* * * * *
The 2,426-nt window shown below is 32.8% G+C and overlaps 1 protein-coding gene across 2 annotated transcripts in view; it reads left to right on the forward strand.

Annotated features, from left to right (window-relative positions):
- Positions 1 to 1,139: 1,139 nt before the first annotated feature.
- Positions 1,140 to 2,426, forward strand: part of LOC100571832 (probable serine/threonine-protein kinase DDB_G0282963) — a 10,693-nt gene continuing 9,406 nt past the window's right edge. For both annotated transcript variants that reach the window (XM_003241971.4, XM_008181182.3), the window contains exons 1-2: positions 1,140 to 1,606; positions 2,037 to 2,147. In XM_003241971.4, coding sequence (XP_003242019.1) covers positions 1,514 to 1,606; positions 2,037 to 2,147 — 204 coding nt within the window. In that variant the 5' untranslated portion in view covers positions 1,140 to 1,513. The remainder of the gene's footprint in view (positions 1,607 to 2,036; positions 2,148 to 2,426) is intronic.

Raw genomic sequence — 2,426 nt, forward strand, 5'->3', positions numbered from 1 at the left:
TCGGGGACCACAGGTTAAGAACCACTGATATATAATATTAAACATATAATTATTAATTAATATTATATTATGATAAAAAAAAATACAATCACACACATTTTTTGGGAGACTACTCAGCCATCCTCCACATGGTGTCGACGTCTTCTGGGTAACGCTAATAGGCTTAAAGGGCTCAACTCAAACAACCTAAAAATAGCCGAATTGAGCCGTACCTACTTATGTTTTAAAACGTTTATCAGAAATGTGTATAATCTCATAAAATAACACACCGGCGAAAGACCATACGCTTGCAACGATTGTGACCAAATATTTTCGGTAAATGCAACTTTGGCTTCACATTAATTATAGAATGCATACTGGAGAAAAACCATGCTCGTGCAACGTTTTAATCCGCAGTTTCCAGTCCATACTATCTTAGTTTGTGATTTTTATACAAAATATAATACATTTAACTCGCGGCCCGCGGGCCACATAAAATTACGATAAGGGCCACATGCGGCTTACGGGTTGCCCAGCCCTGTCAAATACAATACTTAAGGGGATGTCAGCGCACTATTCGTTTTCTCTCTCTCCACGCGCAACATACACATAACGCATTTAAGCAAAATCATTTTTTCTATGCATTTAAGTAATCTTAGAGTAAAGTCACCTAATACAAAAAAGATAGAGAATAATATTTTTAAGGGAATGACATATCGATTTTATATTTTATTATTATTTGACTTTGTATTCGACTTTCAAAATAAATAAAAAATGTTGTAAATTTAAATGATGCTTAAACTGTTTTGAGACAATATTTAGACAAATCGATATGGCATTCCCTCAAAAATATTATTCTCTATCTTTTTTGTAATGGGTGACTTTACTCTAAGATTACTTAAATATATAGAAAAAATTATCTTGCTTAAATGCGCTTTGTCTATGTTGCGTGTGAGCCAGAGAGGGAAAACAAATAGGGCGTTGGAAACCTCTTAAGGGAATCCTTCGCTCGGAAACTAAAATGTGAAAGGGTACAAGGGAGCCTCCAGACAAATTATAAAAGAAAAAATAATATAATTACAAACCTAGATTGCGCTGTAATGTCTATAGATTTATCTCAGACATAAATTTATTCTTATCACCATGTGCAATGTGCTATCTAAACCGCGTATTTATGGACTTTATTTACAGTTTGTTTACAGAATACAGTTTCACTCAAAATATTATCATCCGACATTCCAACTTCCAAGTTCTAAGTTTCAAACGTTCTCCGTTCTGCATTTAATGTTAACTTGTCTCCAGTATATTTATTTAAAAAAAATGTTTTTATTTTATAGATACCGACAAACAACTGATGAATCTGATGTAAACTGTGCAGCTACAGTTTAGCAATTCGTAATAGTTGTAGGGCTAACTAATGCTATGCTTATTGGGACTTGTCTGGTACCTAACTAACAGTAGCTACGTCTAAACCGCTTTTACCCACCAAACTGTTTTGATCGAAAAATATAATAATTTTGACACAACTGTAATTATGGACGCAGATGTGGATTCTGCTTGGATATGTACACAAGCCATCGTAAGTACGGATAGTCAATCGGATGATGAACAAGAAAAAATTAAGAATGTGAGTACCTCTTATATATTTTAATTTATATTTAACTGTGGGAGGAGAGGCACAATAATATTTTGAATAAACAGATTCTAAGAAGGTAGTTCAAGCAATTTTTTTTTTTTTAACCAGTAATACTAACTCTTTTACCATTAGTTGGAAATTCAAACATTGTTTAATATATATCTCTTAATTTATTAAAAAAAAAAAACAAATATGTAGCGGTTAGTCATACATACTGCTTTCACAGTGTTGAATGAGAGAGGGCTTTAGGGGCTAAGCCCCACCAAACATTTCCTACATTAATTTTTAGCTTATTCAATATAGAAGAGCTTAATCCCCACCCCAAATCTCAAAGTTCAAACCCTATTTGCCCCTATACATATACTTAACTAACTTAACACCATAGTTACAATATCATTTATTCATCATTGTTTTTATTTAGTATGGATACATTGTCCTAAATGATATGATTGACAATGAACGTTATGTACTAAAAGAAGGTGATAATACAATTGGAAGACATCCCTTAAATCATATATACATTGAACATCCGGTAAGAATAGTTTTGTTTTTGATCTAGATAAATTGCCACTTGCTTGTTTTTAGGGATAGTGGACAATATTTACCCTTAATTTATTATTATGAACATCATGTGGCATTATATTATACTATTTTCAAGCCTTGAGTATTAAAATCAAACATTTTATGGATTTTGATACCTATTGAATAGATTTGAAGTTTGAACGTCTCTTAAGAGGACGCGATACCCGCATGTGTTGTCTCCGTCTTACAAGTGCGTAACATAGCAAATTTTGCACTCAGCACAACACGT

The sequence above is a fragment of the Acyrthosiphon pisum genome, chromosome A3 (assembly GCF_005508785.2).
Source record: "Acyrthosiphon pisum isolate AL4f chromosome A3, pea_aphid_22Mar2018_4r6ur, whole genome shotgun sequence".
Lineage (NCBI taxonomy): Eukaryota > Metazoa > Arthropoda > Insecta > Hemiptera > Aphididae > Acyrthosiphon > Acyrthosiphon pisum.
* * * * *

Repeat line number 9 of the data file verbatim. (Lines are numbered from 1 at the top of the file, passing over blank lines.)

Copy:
Lineage (NCBI taxonomy): Eukaryota > Metazoa > Arthropoda > Insecta > Hemiptera > Aphididae > Acyrthosiphon > Acyrthosiphon pisum.